• 2015 COMET conference COMET 2015 conference COMET 2015 COMET 2015
  • Canfield Joint Canfield Joint Canfield Joint Researchers advance space applications through development of a high-precision full hemispherical pointing/ attitude control capability with much needed vibration isolation
  • H2 Bus H2 Bus H2 Bus CEM supports Austin’s own CapMetro and other transit authorities evaluate alternative fuel transit vehicles
  • Hydrothermal Liquefaction Hydrothermal Hydrothermal Liquefaction Solar-driven hydrothermal liquefaction allows biowaste to be converted to crude oil in a matter of minutes
  • EM Launch EM Launch EM Launch CEM’s Electromagnetic Launch and Projectile Soft Catch Recovery System for high acceleration test articles
  • Composites Composites Composites CEM hydroburst testing protocols provide testing standards for emerging composite materials

     

The center

The University of Texas at Austin (UT) is true to their motto, “What Starts Here Changes the World”.  The Center for Electromechanics (CEM) supports this goal as a leading applied research unit.  Researchers at the Center are recognized for expertise in advanced energy storage and power generation rotating machines for both intermittent and continuous duty applications. For the past four decades, CEM has served as a key contributor to the University’s success in research, education, and service to the community.

RESEARCH

CEM is focused on state-of-the-art research, with facilities and equipment for staff engineers to design, build, and test first-of-a-kind prototypes.  With a proven track record in technology transfer to both government and industry sponsors, CEM researchers are experienced in working on small and large projects with industry and understand commercial pressures and time-scales.  The Center draws upon the creativity, knowledge, and experience of the academic faculty for real-world multi-disciplinary solutions.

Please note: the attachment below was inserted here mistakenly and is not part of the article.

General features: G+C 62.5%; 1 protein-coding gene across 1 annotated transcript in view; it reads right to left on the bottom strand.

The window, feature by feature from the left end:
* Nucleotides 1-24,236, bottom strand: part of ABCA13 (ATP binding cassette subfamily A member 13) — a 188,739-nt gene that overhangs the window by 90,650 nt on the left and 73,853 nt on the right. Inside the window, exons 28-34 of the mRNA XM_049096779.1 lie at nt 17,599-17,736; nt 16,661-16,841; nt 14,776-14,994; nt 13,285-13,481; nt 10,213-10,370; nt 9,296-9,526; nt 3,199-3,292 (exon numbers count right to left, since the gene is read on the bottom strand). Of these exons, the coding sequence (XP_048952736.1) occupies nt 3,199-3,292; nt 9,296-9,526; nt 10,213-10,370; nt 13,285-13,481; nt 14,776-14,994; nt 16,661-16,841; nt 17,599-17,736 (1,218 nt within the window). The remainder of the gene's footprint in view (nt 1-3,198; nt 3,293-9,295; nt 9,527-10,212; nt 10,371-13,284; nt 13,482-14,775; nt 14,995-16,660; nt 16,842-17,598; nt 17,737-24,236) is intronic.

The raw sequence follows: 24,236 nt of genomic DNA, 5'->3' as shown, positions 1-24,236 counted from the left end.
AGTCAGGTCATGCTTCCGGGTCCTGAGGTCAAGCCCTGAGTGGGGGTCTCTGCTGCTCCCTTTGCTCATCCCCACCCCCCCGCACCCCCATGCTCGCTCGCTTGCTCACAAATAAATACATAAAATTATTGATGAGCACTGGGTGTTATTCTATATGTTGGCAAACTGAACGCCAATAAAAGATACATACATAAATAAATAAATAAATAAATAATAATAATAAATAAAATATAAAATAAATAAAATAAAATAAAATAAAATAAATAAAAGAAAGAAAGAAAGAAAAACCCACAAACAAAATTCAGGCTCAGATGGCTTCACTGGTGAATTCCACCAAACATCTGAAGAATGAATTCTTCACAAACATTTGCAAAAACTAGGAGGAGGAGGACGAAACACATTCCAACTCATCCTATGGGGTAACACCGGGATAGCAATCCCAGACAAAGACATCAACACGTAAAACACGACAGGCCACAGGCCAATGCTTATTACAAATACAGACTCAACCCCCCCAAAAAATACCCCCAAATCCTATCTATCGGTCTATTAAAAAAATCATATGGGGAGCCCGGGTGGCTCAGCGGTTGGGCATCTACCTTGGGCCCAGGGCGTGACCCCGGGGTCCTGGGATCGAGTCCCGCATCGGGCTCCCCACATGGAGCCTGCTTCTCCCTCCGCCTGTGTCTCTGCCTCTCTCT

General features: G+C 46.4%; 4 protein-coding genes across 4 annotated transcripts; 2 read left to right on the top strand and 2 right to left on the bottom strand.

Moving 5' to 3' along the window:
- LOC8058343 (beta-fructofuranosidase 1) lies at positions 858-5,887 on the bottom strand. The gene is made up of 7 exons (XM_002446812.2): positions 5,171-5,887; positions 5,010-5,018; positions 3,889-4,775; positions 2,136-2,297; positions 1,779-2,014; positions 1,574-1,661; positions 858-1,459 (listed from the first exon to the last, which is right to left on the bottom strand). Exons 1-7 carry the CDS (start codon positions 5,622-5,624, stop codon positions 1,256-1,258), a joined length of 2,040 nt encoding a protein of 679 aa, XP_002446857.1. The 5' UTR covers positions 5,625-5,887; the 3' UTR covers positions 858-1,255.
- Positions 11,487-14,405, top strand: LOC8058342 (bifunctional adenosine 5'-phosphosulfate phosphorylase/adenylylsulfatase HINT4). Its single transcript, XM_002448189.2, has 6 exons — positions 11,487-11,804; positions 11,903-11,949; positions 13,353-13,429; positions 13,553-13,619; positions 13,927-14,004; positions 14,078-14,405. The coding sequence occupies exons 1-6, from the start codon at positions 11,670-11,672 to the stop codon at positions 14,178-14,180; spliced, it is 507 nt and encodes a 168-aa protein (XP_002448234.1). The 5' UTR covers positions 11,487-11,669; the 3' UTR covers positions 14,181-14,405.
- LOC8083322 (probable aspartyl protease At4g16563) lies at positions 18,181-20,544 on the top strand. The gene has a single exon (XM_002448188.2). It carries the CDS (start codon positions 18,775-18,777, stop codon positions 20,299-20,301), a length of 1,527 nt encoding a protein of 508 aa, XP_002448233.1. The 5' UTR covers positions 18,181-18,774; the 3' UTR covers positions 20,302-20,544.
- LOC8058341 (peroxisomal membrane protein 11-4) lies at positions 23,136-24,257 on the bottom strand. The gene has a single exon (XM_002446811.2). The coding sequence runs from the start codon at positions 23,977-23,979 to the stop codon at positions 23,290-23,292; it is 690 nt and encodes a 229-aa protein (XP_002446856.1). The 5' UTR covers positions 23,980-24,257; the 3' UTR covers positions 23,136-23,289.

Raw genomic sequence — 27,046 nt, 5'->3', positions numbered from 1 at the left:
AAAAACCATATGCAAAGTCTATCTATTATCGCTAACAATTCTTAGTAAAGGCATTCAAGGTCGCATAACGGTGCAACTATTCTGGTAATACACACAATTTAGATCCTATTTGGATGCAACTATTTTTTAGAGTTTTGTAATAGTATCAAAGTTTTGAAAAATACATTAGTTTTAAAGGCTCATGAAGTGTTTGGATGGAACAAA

EDUCATION

Both undergrad and graduate UT students join CEM researchers in development and testing of new technologies.  This hands-on education not only provides UT students with must-have real-world experience, but also provides a conduit for technology transfer to research sponsors.  Students gain important exposure to emerging technologies and leading edge designs essential for a sustainable energy future.  Moreover, CEM brings as often as possible the enthusiasm and creativity of students to industrial problems so companies can not only add new technologies to their product lines but can also hire recent graduates with highly relevant experience.

SERVICE

CEM serves UT as an effective interface to industry.  CEM often called upon to consult with large consortiums to solve the world’s toughest problems.  CEM has helped multiple companies improve existing products through emerging technologies.  Center researchers take pride in providing the highest quality solutions.

What's neW

Research Spotlight

October 2015 - The UT Energy Institute’s “Research Spotlight” on our Director, Dr. Robert Hebner


Electric Ship

December 2015 - The Proceedings of the IEEE published a special issue on electric ships that drew heavily on the research at CEM and the rest of the Electric Ship Research and Development Consortium of which UT is a founding member.


Grid Solutions
Comet 2015 Logo

November 2015 - COMET 2015 Summary
In cooperation with Austin Energy and Qualitrol, the Center for Electromechanics hosted the conference “Condition Based Online Monitoring of Electric Assets”, COMET 2015, on November 10 -12.


Electric Ship

A new CEM publication, “Dynamic Load and Storage Integration" will soon appear in an upcoming IEEE Proceedings special issue on Electric Ships. It outlines CEM’s research on combining shipboard energy storage capabilities of future naval ships to effectively support the increased energy demands of emerging warfighting technologies:

“The clear need for storage has raised the opportunity to design a comprehensive storage system, sometimes called an energy magazine, that can combine intermittent generation as well as any or all of the other storage technologies to provide a smaller, lighter and better performing system than would individual storage solutions for each potential application.”


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